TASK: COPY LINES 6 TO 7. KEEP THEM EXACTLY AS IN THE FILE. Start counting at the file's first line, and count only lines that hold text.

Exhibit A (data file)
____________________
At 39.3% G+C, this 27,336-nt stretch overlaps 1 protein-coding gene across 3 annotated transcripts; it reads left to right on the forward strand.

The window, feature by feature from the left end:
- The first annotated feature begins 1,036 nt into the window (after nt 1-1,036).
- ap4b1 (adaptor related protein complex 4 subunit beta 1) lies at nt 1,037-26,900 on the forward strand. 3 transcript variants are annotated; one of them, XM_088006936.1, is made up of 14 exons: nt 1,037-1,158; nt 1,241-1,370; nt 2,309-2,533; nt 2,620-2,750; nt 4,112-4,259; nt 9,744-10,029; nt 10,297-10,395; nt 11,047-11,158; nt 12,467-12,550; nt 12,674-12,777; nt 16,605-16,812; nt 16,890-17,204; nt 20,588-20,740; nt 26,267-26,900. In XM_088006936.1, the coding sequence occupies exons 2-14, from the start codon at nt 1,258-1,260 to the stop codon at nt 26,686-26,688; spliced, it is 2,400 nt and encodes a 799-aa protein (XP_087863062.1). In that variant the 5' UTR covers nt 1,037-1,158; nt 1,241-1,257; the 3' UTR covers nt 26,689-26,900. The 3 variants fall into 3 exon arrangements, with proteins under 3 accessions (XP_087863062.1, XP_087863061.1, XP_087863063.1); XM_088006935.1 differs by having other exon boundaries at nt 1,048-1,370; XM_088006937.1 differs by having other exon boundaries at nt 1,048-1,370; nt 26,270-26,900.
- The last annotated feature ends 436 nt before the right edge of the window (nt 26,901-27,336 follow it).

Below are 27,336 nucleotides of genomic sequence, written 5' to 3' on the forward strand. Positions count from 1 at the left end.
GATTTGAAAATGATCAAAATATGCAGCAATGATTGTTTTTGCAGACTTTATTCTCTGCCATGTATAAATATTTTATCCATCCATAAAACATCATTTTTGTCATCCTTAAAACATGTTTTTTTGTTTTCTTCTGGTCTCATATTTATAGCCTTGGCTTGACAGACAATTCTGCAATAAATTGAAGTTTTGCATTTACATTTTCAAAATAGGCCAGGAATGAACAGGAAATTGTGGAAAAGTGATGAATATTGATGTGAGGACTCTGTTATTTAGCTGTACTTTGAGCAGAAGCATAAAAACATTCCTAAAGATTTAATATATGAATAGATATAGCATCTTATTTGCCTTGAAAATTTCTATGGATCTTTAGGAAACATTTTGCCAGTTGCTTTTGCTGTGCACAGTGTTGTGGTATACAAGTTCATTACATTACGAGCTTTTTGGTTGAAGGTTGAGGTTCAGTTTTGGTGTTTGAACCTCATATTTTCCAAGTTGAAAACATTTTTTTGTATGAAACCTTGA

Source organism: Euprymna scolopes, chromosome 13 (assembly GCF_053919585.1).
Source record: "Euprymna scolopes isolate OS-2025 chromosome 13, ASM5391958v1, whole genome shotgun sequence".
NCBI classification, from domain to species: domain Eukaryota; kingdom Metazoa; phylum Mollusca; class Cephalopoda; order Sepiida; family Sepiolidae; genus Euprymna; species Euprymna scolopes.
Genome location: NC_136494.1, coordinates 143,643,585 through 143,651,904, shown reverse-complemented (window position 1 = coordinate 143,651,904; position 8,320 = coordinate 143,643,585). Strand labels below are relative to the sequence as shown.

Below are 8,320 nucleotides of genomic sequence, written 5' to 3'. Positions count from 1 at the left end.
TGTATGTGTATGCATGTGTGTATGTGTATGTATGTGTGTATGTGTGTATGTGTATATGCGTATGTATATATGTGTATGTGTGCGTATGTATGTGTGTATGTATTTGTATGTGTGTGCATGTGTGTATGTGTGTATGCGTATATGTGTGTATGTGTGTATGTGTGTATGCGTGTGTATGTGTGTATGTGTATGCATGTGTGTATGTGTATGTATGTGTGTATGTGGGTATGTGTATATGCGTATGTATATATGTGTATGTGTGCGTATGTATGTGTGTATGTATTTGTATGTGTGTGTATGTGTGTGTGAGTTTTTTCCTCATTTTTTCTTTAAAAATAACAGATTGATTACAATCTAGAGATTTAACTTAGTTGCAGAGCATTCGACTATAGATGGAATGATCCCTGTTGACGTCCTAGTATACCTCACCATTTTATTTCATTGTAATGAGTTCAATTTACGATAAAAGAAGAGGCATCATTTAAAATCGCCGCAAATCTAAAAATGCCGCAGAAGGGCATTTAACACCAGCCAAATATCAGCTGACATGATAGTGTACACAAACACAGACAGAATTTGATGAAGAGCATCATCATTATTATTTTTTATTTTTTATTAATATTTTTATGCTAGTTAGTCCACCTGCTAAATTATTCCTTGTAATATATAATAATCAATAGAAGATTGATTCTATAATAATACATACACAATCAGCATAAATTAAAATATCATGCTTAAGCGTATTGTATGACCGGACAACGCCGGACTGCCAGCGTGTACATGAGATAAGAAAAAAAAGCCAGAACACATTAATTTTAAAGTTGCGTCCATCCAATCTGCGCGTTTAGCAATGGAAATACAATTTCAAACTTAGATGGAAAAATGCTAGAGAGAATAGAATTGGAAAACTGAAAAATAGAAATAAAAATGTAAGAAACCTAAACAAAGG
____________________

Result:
Below are 27,336 nucleotides of genomic sequence, written 5' to 3' on the forward strand. Positions count from 1 at the left end.
GATTTGAAAATGATCAAAATATGCAGCAATGATTGTTTTTGCAGACTTTATTCTCTGCCATGTATAAATATTTTATCCATCCATAAAACATCATTTTTGTCATCCTTAAAACATGTTTTTTTGTTTTCTTCTGGTCTCATATTTATAGCCTTGGCTTGACAGACAATTCTGCAATAAATTGAAGTTTTGCATTTACATTTTCAAAATAGGCCAGGAATGAACAGGAAATTGTGGAAAAGTGATGAATATTGATGTGAGGACTCTGTTATTTAGCTGTACTTTGAGCAGAAGCATAAAAACATTCCTAAAGATTTAATATATGAATAGATATAGCATCTTATTTGCCTTGAAAATTTCTATGGATCTTTAGGAAACATTTTGCCAGTTGCTTTTGCTGTGCACAGTGTTGTGGTATACAAGTTCATTACATTACGAGCTTTTTGGTTGAAGGTTGAGGTTCAGTTTTGGTGTTTGAACCTCATATTTTCCAAGTTGAAAACATTTTTTTGTATGAAACCTTGA